Bertolt Brecht and Kurt Weill’s The Threepenny Opera proudly and firmly asserts its bleak view of existence throughout its three acts, outright rejecting the notion that people are essentially good. Its principles are either at the margins of society, or act like they ought to be. “Even saintly folks may act like sinners unless they’ve had their customary dinners,” the characters sing in “How to Survive,” the final number of the second act. This line quite neatly encapsulates the play’s view of humanity.
The Threepenny Opera deals primarily with the impeccably dressed criminal Macheath—who was later immortalized in popular culture when Opera’s opening number “The Ballad of Mack the Knife” became a jazz standard soon after its release—and his legal troubles after he angers J.J Peachum, the outfitter and exploiter of the city’s beggars, when he marries Peachum’s frivolous daughter, Polly.
The plot isn’t really the point, of course. The heart of the play lies in its comic mood, its costumes, its dirty and rough-hewn set design, and its jazzy and sparse musical orchestration. Bertolt Brecht was very concerned with the artificiality of theater, and thus structured Opera like a burlesque cabaret, complete with a master-of-ceremonies figure narrating the entire affair directly to the audience. This play is meant to be an honest-to-goodness, dazzling show, and the Theatre for the Claremont Colleges’s production of The Threepenny Opera, playing this weekend under direction of Professor Betty Bernhard, admirably preserves this element of the musical. It is funny and boisterous, its costumes are memorable and imaginatively conceived (the lower end of Polly Peachum’s dress, for example, is made entirely of men’s ties), its set design—which consists entirely of found materials from Seaver Theatre’s storage—is appropriately slapdash, and its seven-piece orchestra ably performs the show’s playful and dissonant score.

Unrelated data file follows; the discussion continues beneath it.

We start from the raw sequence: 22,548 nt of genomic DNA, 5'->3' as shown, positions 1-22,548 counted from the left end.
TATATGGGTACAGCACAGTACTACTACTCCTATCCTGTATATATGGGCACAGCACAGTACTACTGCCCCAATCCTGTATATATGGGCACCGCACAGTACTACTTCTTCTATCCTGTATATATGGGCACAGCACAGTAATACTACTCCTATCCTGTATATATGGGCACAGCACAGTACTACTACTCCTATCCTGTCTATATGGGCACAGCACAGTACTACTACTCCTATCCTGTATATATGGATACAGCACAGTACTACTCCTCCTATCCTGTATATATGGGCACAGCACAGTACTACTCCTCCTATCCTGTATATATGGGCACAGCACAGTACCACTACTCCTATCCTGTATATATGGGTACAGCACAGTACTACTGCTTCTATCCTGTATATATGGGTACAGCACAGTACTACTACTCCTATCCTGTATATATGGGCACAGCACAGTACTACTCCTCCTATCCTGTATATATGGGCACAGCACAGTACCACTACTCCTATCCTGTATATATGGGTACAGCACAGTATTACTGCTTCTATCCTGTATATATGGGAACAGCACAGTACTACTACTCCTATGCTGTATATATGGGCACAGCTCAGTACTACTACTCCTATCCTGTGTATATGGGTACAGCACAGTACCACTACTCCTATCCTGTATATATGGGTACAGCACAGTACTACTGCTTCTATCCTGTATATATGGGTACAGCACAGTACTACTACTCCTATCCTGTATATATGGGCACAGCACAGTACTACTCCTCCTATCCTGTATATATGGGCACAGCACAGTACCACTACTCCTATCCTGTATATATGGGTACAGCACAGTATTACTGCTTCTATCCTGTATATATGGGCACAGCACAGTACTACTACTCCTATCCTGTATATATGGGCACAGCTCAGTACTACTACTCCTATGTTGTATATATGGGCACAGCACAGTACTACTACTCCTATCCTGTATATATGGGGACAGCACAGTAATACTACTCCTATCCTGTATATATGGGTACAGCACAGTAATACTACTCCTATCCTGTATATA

The cast’s merits, of course, are not to be dismissed. Mark Irwin PZ ’14 plays Macheath with dangerous and mercurial charm, making his vulnerable moments seem both hilariously disingenuous and ingratiatingly, disarmingly convincing; Rachel Kuenzi SC ’13’s street singer and master of ceremonies possesses a twisted, clownish, and eminently compelling presence. The rest of the cast is similarly good, imbuing the scenes with the mischievous joy they deserved to have. One such standout scene featured the “Jealousy Duet” between Chelsea Thompson SC ’14 and Samantha Hill PO ’14, in which Thompson’s Polly Peachum and Hill’s Lucy Brown veered back and forth from disdainful rivalry to sweet and funny camaraderie, from aggressively singing abuses at each other to suddenly dancing and singing harmoniously, and then back again.
The Threepenny Opera, along with bringing eminent entertainment value, notably challenges the conventional model of narrative and theater due to Brecht’s aforementioned interest in theatrical self-consciousness. Thus, Opera is that rare breed, the musical that incites genuine post-show reflection, and is definitely worth the (very cheap) ticket price. The Threepenny Opera will play at Seaver Theatre this Friday, Saturday, and Sunday; please see the Life&Style calendar for times.